Anywhere on the dangerous side of the semicircle for a typhoon or hurricane can make an area nasty.

I'd guess that for pure abject misery and abuse the North Cape in winter might rank at the top of my list. The unabated winds off the Arctic ice cap can produce a deadly sea and conditions that might lead you to believe that God has forgotten you. In this case, forgetting is just as punitive as accursed. There's just nothing conducive to human life off the North Cape in winter. The conditions become somewhat similar north off Sable Island on the western side of the Atlantic but, in my opinion, are not as inhumane as the North Cape.
 
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It wouldn't due to overlook the Gulf of Tehuantepec off Mexico. The tehuantepecer is a fall wind, the same as the mistral in the western Med., but noted for it's suddenness and ferocity. You can go from benign conditions to hurricane force winds almost within the blink of any eye.
I can vouch for that.:eek:

My brother's boat went down in a storm in the Tasman Sea with all hands. So I would add that to the list.
 

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My father was in the British Merchant Navy in the Second World War and said that the Murmansk run (which included the North Cape) was the worst because the crew couldn't get the frozen spray off the deck and bridge fast enough and that there was a real likelihood of capsizing with all that weight "aloft".

He said that while getting to Antarctica after the war as a whaler was pretty grim, Antarctica itself was frequently quite calm, if bitterly cold. He said that the whales' bodies would stay warm for hours and that men would take off their sweaters in order not to overheat cutting up the beasts.
 

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I would have to vote for anywhere above 60 degrees lat. Not a specific "ocean" or "sea", but overall the closer to the poles you get the "badder" the wind and weather is.
 

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I have worked in the Bering Sea, Gulf of Alaska, North Atlantic, Indian Ocean and a myriad of many other waters. I have heard about the Southern ocean and from what I have heard have a very healthy respect for that area.
One thing about when Mother nature start kicking up her skirts is that you will find out rather quickly about how well secured your boat/ship is.
Especially when your dish ware, pots & pans spill over onto the deck (cabin sole) along with anything else not properly secured. You will find out which hatches and port lights that are leaking because they weren't secured properly or maintained properly. And that latter has a big effect on every mechanical system on your vessel during foul weax.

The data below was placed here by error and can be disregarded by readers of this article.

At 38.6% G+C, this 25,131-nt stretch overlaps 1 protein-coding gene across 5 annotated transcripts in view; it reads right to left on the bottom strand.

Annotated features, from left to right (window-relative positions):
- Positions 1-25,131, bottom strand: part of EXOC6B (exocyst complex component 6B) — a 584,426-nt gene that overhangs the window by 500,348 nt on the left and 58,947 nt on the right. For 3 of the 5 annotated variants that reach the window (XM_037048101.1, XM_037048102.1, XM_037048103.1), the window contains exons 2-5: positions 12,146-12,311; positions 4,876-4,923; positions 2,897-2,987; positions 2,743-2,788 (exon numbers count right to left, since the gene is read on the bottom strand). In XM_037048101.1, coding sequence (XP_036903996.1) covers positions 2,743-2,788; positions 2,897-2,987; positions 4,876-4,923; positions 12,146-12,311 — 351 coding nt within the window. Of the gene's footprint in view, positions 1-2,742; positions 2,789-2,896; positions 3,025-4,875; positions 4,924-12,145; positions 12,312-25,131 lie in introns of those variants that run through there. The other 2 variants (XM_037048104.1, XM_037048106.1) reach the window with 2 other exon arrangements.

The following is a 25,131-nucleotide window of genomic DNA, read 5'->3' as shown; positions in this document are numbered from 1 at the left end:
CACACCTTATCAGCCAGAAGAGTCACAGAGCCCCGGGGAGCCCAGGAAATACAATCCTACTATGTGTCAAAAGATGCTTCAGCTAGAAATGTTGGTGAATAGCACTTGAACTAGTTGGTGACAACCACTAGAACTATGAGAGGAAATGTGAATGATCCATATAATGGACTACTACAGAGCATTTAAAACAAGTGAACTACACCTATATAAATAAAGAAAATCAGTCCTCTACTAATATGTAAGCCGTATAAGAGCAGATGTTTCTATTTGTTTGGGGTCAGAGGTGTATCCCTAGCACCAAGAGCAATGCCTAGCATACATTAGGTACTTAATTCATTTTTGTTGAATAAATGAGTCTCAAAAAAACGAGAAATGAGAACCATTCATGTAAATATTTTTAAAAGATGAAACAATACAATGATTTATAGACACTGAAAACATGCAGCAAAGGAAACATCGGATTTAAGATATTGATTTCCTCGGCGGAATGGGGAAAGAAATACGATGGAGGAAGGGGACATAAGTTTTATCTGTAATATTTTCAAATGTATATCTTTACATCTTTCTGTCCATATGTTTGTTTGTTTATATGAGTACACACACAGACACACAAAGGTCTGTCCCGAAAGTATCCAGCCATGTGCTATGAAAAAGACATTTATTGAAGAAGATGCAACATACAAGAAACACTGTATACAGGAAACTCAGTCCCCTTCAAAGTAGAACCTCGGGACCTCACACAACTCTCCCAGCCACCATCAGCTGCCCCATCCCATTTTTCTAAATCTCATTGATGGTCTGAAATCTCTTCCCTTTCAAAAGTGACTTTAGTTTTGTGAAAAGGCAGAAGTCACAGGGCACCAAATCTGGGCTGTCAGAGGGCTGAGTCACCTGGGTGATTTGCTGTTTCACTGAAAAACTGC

To test the Doors, hatches and port lights;
A. Chalk the knife edge and secure said item. If the chalk don't transfer to the gasket all the way around, you have a problem.
B. Secure everthing for sea, then wash your vessel down with a fire hose. Note I said fire hose, a garden hose don't put out enough water at a high enough pressure. The leaks will show up rather quickly with that fire hose.
Of course you may want to do this on a hot day.:D
Cabinets: Several hard pulls on the door will tell you if that latch will work or not. And there are a lot of nots when it comes to cheap door latches. But there is one cheap one that works quite well. Home made looks good if you are a craftman.
Shelving: are the fife rails high enough? Most manufactured boats they are the bare minimum and won't stop a paperback book from flying off, let alone any thing else. So you have a lot of improvement to do there before your boat is ready for sea. A clue here is that if you can see it moving on the shelf, plan on it flying off and hitting you in the head in foul weax.
Anything on the counter while in port will need to be stowed before going out. That nice knife block you have on the counter does it move? Do you want sharp knives whizzing by your ears? See what I mean?
Tool boxes are a major hazard. Need to be firmly secured. Along with the spare parts and anything else that is on or by your work bench.

Have fun sailing in all weax and may it always be moderate for us.
And please note; I haven't covered all of the necessary means to secure your boat for sea.
 
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Discussion Starter · #18 ·
I'd guess that, from a sailing point of view, the Arctic is the most difficult.

Following that, probably the Southern Ocean.

But I note that neither are very rough for the critters which are evolved to live there, or the vessels designed solely for those locations.

And, just to be contrary, I believe some archeologists say more vessels have foundered in the Mediterranean than any other body of water.
If it is silly, why did you reply??? Need a silly fix??? some people....
 

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Discussion Starter · #19 ·
I have sailed the Indian along the coast for many years and consider the Mozambique Channel and the east coast of Africa the most dangerous that I have encountered.

I have crossed the Indian both with my family and single handed, from Africa via Seychelles, Sri Lanka and Christmas Island to Indonesia and I think that is the bumpiest, least comfortable sea around and also I reckon from a line squall perspective, the most unpredictable. And as I have said many times on this forum, from an SAR point of view clearly the most dangerous because most of the countries surrounding the Indian are very poor, over-populated and have no SAR structures to speak of. If you get into trouble your are on your own.

I have crossed the Pacific with my family from the US to New Zealand and save for one 48 hour nightmare spent in a squash zone SW of Raratonga, it was buy far the friendliest, least threatening voyage I have done.

I haven't yet sailed the Atlantic but will in coming years (circumnavigation on the cards for my rtirement), I haven't sailed the Southern, have no intention to but hold an uninformed view on it that it isn't as dangerous as it seems.
Thanks Omatako, nice post....